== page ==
As the article pointed out, even in 1865 there were numerous discrepancies to the official account. The autopsy, hastily carried out on a gunboat in the middle of a river had revealed a man with “auburn hair”–yet we know Booth was dark-haired. A man who was familiar with Booth was asked to identify Booth’s body and at first refused to do so! One gathers that, under official pressure, (perhaps even threat of himself being arrested) the witness reluctantly identified the body as Booth’s.
There was also some suspicious official behavior regarding the body’s disposition.
Flash forward to the twentieth century, to Monteagle, Tennessee, wherein is located The University of the South—Sewanee University. For those unfamiliar with this august institution, it somewhat resembles Hogwart’s School of Harry Potter fame; the upperclassmen wear robes similar to Oxford and Cambridge (and Hogwart’s) and are referred to as “gownsmen.” For many years a well-respected professor there, Arthur Ben Chitty, devoted much time and considerable resources tracking down the facts behind Booth’s alleged demise–and escape. Professor Chitty uncovered a trail of legitimate evidence, including a signed marriage certificate. Booth, according to Ben Chitty, apparently adopted the pseudonym “John St. Helen,” but when he married a Tennessee girl in 1872 under the false name, she insisted that they go back and have the marriage certificate filled out properly and the ceremony re-done and he signed the second certificate “Jno. W. Booth.” Descendants of the girl he married testify that family tradition, long-held as a family secret, confirm that he was indeed the infamous assassin.
Another Booth researcher has developed another theory, however. This thesis holds that Booth adopted the name “John B. Wilkes” and indeed there is a paper trail for this possible Booth survivor.
Then too, we have that peculiar comments of the captured conspirator Herold about the man named “Boyd.” Other investigators, pursuing this lead uncovered a Confederate officer named Captain James W. Boyd, of the Sixth Tennessee Infantry who did indeed have auburn hair like the corpse alleged to be Booth’s. Captain Boyd was in prison as a prisoner of war, but shortly before the assassination was transferred to Washington on Secretary of War Stanton’s direct orders; here he disappears from history. Was this indeed the Boyd the Federal cavalry killed? Was he a double-agent for the Union, or simply a patsy set up to be killed in order to cover the escape of the real assassin and so cover up high-placed administration co-conspirators whom Booth might name? Was, in fact, Boyd turned into “the man who never was” by Stanton?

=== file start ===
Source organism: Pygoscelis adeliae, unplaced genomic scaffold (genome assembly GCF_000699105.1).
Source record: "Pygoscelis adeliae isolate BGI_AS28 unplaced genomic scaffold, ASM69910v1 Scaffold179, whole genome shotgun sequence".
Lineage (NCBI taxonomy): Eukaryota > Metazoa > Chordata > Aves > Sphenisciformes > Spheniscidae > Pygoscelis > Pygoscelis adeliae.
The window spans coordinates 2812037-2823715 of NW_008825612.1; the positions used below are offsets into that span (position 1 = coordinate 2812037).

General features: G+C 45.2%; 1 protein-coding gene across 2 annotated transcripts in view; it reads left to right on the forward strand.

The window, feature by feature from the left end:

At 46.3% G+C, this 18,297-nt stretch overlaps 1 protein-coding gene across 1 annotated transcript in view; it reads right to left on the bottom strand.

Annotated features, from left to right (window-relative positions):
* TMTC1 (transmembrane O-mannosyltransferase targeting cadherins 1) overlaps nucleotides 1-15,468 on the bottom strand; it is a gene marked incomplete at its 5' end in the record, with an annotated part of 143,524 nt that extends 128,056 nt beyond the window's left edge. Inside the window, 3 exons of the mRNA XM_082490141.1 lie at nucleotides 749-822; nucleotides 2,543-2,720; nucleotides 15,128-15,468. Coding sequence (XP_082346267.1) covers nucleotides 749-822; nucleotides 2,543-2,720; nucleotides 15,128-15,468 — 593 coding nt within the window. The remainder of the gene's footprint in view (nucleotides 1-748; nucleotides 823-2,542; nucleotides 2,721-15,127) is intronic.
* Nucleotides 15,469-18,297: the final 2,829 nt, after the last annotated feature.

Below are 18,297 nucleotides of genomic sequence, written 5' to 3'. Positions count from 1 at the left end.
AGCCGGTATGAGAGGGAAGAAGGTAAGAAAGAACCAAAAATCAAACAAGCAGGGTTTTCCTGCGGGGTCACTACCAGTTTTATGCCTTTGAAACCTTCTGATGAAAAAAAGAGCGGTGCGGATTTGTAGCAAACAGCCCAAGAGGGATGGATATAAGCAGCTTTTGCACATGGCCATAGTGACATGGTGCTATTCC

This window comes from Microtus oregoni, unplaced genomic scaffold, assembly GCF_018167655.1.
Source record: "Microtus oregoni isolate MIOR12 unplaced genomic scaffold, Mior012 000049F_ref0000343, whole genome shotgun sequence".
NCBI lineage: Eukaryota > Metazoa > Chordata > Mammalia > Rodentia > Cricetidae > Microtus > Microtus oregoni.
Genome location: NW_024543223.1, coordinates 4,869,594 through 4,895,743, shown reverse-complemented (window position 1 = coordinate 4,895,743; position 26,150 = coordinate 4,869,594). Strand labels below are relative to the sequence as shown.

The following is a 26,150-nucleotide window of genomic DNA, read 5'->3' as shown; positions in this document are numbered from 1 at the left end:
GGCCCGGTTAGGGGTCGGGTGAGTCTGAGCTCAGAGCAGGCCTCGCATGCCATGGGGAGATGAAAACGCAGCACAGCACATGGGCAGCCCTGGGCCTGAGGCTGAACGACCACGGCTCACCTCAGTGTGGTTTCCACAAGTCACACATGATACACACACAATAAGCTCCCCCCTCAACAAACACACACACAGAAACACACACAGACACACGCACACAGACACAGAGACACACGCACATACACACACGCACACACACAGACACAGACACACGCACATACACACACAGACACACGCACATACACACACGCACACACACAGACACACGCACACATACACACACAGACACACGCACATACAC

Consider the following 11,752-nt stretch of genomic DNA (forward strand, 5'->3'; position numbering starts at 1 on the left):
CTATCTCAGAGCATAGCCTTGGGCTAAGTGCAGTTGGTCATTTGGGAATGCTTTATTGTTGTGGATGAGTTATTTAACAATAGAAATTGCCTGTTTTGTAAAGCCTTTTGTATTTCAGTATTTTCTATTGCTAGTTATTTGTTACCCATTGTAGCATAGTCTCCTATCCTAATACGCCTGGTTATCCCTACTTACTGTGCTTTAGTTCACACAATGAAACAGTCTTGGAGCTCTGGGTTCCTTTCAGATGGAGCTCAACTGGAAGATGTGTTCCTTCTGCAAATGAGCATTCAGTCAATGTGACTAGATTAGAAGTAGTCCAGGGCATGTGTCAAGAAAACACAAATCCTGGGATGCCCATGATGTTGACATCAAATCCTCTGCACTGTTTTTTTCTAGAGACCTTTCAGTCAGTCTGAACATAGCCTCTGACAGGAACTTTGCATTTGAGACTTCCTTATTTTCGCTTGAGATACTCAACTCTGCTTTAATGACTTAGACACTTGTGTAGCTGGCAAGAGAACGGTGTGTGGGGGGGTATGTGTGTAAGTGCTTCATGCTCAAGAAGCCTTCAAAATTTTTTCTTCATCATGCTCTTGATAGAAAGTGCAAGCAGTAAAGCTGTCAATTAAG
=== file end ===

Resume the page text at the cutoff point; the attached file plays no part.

There are other theories about what became of Booth, including the one where his body, allegedly mummified, traveled throughout the Midwest as a sideshow exhibit. The Mummy Known as “John” is a curious story in and of itself, but probably is the least credible of the tales of Booth’s notorious afterlife.
The deeper one delves into the Lincoln assassination, the more questions one uncovers and the fewer certain answers. Clearly the truth is out there–but we may never know for sure.
The known conspirators involved in the assassination of President Lincoln are a matter of record. Yet there has always been the suspicion among some historians that the plot ran deeper than what was revealed in the military tribunals held after Lincoln’s death. How far did the Booth Conspiracy extend and who else were involved?
In part I, we looked at some of the evidence that others may have been involved in the assassination conspiracy. But there is one important witness whose testimony has not been heard from; that is the widow of the President herself—Mary Todd Lincoln.
Mary Todd Lincoln was actually the first to speak out about those she believed were involved in a wider plot regarding her husband’s murder. Despite, or perhaps because, of her accusations, those she accused never fell under official suspicion.